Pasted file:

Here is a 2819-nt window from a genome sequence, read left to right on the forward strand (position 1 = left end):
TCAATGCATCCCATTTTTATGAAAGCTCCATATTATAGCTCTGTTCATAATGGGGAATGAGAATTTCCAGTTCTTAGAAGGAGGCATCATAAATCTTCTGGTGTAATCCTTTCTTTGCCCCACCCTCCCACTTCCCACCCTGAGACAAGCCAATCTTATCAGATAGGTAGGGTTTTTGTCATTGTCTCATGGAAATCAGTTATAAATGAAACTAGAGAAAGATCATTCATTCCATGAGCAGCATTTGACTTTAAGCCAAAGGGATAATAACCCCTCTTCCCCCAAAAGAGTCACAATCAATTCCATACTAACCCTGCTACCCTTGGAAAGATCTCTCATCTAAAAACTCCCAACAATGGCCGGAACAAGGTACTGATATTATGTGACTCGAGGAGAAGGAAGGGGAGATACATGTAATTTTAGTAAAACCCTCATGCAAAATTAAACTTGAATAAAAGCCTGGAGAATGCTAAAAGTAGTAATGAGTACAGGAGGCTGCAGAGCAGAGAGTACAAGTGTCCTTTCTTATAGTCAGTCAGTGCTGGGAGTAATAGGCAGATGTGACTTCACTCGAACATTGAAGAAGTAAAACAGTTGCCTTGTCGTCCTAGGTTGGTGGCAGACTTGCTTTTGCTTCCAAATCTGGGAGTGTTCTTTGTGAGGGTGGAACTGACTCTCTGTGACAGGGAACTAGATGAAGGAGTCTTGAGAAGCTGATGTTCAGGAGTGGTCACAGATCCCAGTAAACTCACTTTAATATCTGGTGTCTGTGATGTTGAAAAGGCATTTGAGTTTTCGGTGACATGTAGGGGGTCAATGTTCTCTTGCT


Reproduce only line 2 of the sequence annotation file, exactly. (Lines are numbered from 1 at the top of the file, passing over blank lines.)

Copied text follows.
TCAATGCATCCCATTTTTATGAAAGCTCCATATTATAGCTCTGTTCATAATGGGGAATGAGAATTTCCAGTTCTTAGAAGGAGGCATCATAAATCTTCTGGTGTAATCCTTTCTTTGCCCCACCCTCCCACTTCCCACCCTGAGACAAGCCAATCTTATCAGATAGGTAGGGTTTTTGTCATTGTCTCATGGAAATCAGTTATAAATGAAACTAGAGAAAGATCATTCATTCCATGAGCAGCATTTGACTTTAAGCCAAAGGGATAATAACCCCTCTTCCCCCAAAAGAGTCACAATCAATTCCATACTAACCCTGCTACCCTTGGAAAGATCTCTCATCTAAAAACTCCCAACAATGGCCGGAACAAGGTACTGATATTATGTGACTCGAGGAGAAGGAAGGGGAGATACATGTAATTTTAGTAAAACCCTCATGCAAAATTAAACTTGAATAAAAGCCTGGAGAATGCTAAAAGTAGTAATGAGTACAGGAGGCTGCAGAGCAGAGAGTACAAGTGTCCTTTCTTATAGTCAGTCAGTGCTGGGAGTAATAGGCAGATGTGACTTCACTCGAACATTGAAGAAGTAAAACAGTTGCCTTGTCGTCCTAGGTTGGTGGCAGACTTGCTTTTGCTTCCAAATCTGGGAGTGTTCTTTGTGAGGGTGGAACTGACTCTCTGTGACAGGGAACTAGATGAAGGAGTCTTGAGAAGCTGATGTTCAGGAGTGGTCACAGATCCCAGTAAACTCACTTTAATATCTGGTGTCTGTGATGTTGAAAAGGCATTTGAGTTTTCGGTGACATGTAGGGGGTCAATGTTCTCTTGCT